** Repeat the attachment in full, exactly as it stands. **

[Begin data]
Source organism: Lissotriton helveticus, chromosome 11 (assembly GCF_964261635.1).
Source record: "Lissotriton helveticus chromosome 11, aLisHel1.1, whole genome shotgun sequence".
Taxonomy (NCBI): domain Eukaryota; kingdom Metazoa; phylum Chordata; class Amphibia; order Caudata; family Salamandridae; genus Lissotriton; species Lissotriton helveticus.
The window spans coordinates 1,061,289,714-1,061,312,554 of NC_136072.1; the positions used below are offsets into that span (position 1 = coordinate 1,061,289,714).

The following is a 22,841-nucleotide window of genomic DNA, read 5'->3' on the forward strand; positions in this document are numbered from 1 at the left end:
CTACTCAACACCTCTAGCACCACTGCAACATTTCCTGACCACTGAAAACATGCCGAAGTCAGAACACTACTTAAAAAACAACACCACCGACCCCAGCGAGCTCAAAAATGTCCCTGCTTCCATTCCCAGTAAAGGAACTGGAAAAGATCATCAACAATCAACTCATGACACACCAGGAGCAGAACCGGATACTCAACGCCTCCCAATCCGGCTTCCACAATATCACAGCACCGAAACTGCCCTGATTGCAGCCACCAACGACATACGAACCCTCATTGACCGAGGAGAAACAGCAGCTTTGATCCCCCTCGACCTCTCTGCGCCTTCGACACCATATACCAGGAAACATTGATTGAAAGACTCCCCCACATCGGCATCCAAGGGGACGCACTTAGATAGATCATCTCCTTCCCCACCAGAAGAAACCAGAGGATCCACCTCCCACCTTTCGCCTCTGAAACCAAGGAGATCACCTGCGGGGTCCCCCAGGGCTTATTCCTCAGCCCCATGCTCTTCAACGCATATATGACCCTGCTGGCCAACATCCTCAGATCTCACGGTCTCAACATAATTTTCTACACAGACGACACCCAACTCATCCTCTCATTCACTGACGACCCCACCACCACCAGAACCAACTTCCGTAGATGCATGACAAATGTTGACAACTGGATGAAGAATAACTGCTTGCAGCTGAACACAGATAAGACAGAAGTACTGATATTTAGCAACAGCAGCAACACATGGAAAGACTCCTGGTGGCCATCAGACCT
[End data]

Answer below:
Source organism: Lissotriton helveticus, chromosome 11 (assembly GCF_964261635.1).
Source record: "Lissotriton helveticus chromosome 11, aLisHel1.1, whole genome shotgun sequence".
Taxonomy (NCBI): domain Eukaryota; kingdom Metazoa; phylum Chordata; class Amphibia; order Caudata; family Salamandridae; genus Lissotriton; species Lissotriton helveticus.
The window spans coordinates 1,061,289,714-1,061,312,554 of NC_136072.1; the positions used below are offsets into that span (position 1 = coordinate 1,061,289,714).

The following is a 22,841-nucleotide window of genomic DNA, read 5'->3' on the forward strand; positions in this document are numbered from 1 at the left end:
CTACTCAACACCTCTAGCACCACTGCAACATTTCCTGACCACTGAAAACATGCCGAAGTCAGAACACTACTTAAAAAACAACACCACCGACCCCAGCGAGCTCAAAAATGTCCCTGCTTCCATTCCCAGTAAAGGAACTGGAAAAGATCATCAACAATCAACTCATGACACACCAGGAGCAGAACCGGATACTCAACGCCTCCCAATCCGGCTTCCACAATATCACAGCACCGAAACTGCCCTGATTGCAGCCACCAACGACATACGAACCCTCATTGACCGAGGAGAAACAGCAGCTTTGATCCCCCTCGACCTCTCTGCGCCTTCGACACCATATACCAGGAAACATTGATTGAAAGACTCCCCCACATCGGCATCCAAGGGGACGCACTTAGATAGATCATCTCCTTCCCCACCAGAAGAAACCAGAGGATCCACCTCCCACCTTTCGCCTCTGAAACCAAGGAGATCACCTGCGGGGTCCCCCAGGGCTTATTCCTCAGCCCCATGCTCTTCAACGCATATATGACCCTGCTGGCCAACATCCTCAGATCTCACGGTCTCAACATAATTTTCTACACAGACGACACCCAACTCATCCTCTCATTCACTGACGACCCCACCACCACCAGAACCAACTTCCGTAGATGCATGACAAATGTTGACAACTGGATGAAGAATAACTGCTTGCAGCTGAACACAGATAAGACAGAAGTACTGATATTTAGCAACAGCAGCAACACATGGAAAGACTCCTGGTGGCCATCAGACCT